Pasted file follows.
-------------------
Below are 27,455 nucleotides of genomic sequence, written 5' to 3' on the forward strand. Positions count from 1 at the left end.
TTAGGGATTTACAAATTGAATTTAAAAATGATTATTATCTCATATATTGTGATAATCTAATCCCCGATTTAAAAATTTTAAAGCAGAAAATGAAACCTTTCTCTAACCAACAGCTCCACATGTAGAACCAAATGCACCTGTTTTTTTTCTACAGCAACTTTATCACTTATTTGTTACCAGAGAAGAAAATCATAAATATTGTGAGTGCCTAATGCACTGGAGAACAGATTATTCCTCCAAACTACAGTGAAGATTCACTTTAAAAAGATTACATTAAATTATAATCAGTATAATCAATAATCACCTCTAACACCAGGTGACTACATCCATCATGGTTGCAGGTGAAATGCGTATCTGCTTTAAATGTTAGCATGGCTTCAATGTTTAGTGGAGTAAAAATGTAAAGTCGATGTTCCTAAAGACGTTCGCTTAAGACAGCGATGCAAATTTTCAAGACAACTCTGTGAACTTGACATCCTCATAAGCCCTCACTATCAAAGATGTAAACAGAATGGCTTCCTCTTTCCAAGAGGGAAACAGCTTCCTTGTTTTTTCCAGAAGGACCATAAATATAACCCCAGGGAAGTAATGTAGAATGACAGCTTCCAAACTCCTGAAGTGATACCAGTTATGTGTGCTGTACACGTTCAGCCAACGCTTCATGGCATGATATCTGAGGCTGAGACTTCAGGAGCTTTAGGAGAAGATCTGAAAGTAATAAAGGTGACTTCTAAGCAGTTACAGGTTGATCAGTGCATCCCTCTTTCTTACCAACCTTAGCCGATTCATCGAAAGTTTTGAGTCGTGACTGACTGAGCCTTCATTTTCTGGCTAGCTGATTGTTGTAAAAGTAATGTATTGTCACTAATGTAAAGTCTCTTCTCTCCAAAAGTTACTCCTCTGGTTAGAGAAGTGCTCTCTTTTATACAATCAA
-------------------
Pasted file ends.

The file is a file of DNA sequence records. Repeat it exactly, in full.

Below are 27,455 nucleotides of genomic sequence, written 5' to 3' on the forward strand. Positions count from 1 at the left end.
TTAGGGATTTACAAATTGAATTTAAAAATGATTATTATCTCATATATTGTGATAATCTAATCCCCGATTTAAAAATTTTAAAGCAGAAAATGAAACCTTTCTCTAACCAACAGCTCCACATGTAGAACCAAATGCACCTGTTTTTTTTCTACAGCAACTTTATCACTTATTTGTTACCAGAGAAGAAAATCATAAATATTGTGAGTGCCTAATGCACTGGAGAACAGATTATTCCTCCAAACTACAGTGAAGATTCACTTTAAAAAGATTACATTAAATTATAATCAGTATAATCAATAATCACCTCTAACACCAGGTGACTACATCCATCATGGTTGCAGGTGAAATGCGTATCTGCTTTAAATGTTAGCATGGCTTCAATGTTTAGTGGAGTAAAAATGTAAAGTCGATGTTCCTAAAGACGTTCGCTTAAGACAGCGATGCAAATTTTCAAGACAACTCTGTGAACTTGACATCCTCATAAGCCCTCACTATCAAAGATGTAAACAGAATGGCTTCCTCTTTCCAAGAGGGAAACAGCTTCCTTGTTTTTTCCAGAAGGACCATAAATATAACCCCAGGGAAGTAATGTAGAATGACAGCTTCCAAACTCCTGAAGTGATACCAGTTATGTGTGCTGTACACGTTCAGCCAACGCTTCATGGCATGATATCTGAGGCTGAGACTTCAGGAGCTTTAGGAGAAGATCTGAAAGTAATAAAGGTGACTTCTAAGCAGTTACAGGTTGATCAGTGCATCCCTCTTTCTTACCAACCTTAGCCGATTCATCGAAAGTTTTGAGTCGTGACTGACTGAGCCTTCATTTTCTGGCTAGCTGATTGTTGTAAAAGTAATGTATTGTCACTAATGTAAAGTCTCTTCTCTCCAAAAGTTACTCCTCTGGTTAGAGAAGTGCTCTCTTTTATACAATCAA